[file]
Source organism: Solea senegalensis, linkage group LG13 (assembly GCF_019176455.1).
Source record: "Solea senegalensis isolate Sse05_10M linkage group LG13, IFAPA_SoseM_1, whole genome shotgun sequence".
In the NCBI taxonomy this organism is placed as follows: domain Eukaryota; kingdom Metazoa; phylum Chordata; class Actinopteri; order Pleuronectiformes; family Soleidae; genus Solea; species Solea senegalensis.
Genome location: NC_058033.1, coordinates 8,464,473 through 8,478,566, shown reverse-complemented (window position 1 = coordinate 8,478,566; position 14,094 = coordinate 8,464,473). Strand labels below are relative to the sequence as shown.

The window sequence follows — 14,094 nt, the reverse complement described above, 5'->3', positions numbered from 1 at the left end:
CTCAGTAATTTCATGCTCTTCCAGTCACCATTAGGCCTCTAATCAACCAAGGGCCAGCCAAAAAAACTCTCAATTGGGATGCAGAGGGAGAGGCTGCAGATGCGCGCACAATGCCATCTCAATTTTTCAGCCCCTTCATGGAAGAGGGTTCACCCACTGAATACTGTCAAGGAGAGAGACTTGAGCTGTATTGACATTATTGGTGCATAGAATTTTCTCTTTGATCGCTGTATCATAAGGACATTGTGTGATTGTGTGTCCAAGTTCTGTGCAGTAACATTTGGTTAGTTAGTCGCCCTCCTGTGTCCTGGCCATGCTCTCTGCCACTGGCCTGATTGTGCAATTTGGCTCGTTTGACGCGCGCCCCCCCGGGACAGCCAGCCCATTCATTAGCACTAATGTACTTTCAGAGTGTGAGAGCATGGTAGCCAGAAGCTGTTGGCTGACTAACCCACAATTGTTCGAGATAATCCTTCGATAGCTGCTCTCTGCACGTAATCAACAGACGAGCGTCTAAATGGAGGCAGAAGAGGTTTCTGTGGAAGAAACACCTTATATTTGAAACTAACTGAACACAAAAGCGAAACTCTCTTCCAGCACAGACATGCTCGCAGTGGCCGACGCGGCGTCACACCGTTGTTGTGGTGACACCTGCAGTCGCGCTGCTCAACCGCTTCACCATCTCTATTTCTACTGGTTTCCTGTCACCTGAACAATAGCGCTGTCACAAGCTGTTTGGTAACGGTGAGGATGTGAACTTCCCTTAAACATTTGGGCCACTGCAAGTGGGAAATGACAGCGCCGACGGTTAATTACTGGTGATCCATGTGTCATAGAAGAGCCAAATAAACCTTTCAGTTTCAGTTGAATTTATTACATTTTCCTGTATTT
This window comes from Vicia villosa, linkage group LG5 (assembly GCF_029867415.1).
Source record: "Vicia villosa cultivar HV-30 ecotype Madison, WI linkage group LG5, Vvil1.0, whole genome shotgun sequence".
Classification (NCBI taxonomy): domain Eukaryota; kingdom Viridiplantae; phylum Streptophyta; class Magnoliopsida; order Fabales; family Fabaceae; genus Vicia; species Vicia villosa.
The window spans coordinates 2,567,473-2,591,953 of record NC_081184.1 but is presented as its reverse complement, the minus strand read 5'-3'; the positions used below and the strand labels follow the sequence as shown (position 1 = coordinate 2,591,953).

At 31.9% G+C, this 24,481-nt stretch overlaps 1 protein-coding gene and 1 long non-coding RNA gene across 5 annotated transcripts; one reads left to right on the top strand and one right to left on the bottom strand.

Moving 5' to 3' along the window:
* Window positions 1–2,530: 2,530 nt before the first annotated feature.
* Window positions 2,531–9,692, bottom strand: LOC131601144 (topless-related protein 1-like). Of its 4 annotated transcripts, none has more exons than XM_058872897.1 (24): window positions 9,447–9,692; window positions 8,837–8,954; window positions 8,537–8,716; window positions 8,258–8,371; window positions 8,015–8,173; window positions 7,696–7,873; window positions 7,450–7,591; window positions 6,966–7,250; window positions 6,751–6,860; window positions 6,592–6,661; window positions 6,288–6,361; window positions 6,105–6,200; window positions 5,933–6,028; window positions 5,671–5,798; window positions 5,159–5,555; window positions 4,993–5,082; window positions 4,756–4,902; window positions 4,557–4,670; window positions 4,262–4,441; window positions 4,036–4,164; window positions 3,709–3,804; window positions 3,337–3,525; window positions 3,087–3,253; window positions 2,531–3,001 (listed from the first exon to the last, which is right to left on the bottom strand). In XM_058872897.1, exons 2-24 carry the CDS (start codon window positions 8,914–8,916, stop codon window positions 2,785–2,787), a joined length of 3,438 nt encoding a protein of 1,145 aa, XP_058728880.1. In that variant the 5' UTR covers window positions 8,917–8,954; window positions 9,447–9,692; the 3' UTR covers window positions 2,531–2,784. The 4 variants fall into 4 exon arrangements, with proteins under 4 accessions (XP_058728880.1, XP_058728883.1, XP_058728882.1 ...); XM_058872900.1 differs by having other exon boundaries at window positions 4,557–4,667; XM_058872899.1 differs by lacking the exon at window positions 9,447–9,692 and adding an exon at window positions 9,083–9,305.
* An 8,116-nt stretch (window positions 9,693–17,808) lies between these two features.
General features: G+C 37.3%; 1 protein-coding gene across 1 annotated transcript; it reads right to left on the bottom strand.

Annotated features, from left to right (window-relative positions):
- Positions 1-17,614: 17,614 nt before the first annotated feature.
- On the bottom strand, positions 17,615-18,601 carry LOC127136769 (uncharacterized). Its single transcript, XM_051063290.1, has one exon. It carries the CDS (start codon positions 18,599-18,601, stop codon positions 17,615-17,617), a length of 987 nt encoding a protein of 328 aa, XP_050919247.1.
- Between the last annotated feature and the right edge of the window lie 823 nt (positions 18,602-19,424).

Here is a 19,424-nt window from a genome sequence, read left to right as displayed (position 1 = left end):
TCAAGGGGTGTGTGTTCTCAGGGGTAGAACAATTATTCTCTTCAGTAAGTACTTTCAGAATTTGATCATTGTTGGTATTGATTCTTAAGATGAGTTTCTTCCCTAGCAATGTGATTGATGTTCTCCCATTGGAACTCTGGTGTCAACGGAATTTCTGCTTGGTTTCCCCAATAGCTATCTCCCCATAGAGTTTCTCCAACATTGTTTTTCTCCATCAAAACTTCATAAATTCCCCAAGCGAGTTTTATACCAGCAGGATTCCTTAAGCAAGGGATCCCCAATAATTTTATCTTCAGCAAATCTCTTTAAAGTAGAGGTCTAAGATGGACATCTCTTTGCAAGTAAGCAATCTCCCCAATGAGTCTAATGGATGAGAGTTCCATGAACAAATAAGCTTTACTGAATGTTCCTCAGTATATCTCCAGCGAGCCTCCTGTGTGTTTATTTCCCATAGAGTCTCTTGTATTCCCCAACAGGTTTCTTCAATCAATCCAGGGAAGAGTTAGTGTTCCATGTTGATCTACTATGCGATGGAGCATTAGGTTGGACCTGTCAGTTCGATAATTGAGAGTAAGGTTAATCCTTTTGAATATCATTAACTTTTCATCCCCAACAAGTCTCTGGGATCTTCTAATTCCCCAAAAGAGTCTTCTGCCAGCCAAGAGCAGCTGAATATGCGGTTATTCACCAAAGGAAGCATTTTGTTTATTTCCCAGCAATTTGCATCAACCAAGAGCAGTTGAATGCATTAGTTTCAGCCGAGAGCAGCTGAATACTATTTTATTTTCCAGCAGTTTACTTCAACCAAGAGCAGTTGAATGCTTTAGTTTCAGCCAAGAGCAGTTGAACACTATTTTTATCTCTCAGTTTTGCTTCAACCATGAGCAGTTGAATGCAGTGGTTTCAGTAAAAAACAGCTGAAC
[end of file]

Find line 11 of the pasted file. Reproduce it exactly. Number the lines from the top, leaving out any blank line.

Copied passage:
At 31.9% G+C, this 24,481-nt stretch overlaps 1 protein-coding gene and 1 long non-coding RNA gene across 5 annotated transcripts; one reads left to right on the top strand and one right to left on the bottom strand.